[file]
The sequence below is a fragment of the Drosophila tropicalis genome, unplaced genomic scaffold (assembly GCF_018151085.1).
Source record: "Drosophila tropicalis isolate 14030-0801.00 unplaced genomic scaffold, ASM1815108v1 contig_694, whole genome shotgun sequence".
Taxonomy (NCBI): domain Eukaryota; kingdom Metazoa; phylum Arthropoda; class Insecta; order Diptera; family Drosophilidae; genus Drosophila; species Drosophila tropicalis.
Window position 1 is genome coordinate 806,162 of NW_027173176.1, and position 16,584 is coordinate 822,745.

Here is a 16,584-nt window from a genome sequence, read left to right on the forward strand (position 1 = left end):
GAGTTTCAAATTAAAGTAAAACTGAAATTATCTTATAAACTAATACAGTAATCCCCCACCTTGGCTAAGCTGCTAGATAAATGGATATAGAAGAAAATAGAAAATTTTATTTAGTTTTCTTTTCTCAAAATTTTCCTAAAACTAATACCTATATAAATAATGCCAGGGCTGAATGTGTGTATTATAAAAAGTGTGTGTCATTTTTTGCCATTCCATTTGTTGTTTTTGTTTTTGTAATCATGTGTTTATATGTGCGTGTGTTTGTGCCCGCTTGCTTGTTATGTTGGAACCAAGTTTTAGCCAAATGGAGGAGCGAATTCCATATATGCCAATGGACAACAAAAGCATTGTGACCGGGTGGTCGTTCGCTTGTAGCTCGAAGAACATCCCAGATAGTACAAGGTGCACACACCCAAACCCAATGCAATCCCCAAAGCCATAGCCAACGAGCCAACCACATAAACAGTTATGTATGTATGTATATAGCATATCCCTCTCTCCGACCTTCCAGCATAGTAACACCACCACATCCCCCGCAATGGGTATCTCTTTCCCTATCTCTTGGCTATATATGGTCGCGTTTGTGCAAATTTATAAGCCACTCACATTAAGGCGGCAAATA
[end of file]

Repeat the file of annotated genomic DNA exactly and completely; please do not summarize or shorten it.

The sequence below is a fragment of the Drosophila tropicalis genome, unplaced genomic scaffold (assembly GCF_018151085.1).
Source record: "Drosophila tropicalis isolate 14030-0801.00 unplaced genomic scaffold, ASM1815108v1 contig_694, whole genome shotgun sequence".
Taxonomy (NCBI): domain Eukaryota; kingdom Metazoa; phylum Arthropoda; class Insecta; order Diptera; family Drosophilidae; genus Drosophila; species Drosophila tropicalis.
Window position 1 is genome coordinate 806,162 of NW_027173176.1, and position 16,584 is coordinate 822,745.

Here is a 16,584-nt window from a genome sequence, read left to right on the forward strand (position 1 = left end):
GAGTTTCAAATTAAAGTAAAACTGAAATTATCTTATAAACTAATACAGTAATCCCCCACCTTGGCTAAGCTGCTAGATAAATGGATATAGAAGAAAATAGAAAATTTTATTTAGTTTTCTTTTCTCAAAATTTTCCTAAAACTAATACCTATATAAATAATGCCAGGGCTGAATGTGTGTATTATAAAAAGTGTGTGTCATTTTTTGCCATTCCATTTGTTGTTTTTGTTTTTGTAATCATGTGTTTATATGTGCGTGTGTTTGTGCCCGCTTGCTTGTTATGTTGGAACCAAGTTTTAGCCAAATGGAGGAGCGAATTCCATATATGCCAATGGACAACAAAAGCATTGTGACCGGGTGGTCGTTCGCTTGTAGCTCGAAGAACATCCCAGATAGTACAAGGTGCACACACCCAAACCCAATGCAATCCCCAAAGCCATAGCCAACGAGCCAACCACATAAACAGTTATGTATGTATGTATATAGCATATCCCTCTCTCCGACCTTCCAGCATAGTAACACCACCACATCCCCCGCAATGGGTATCTCTTTCCCTATCTCTTGGCTATATATGGTCGCGTTTGTGCAAATTTATAAGCCACTCACATTAAGGCGGCAAATA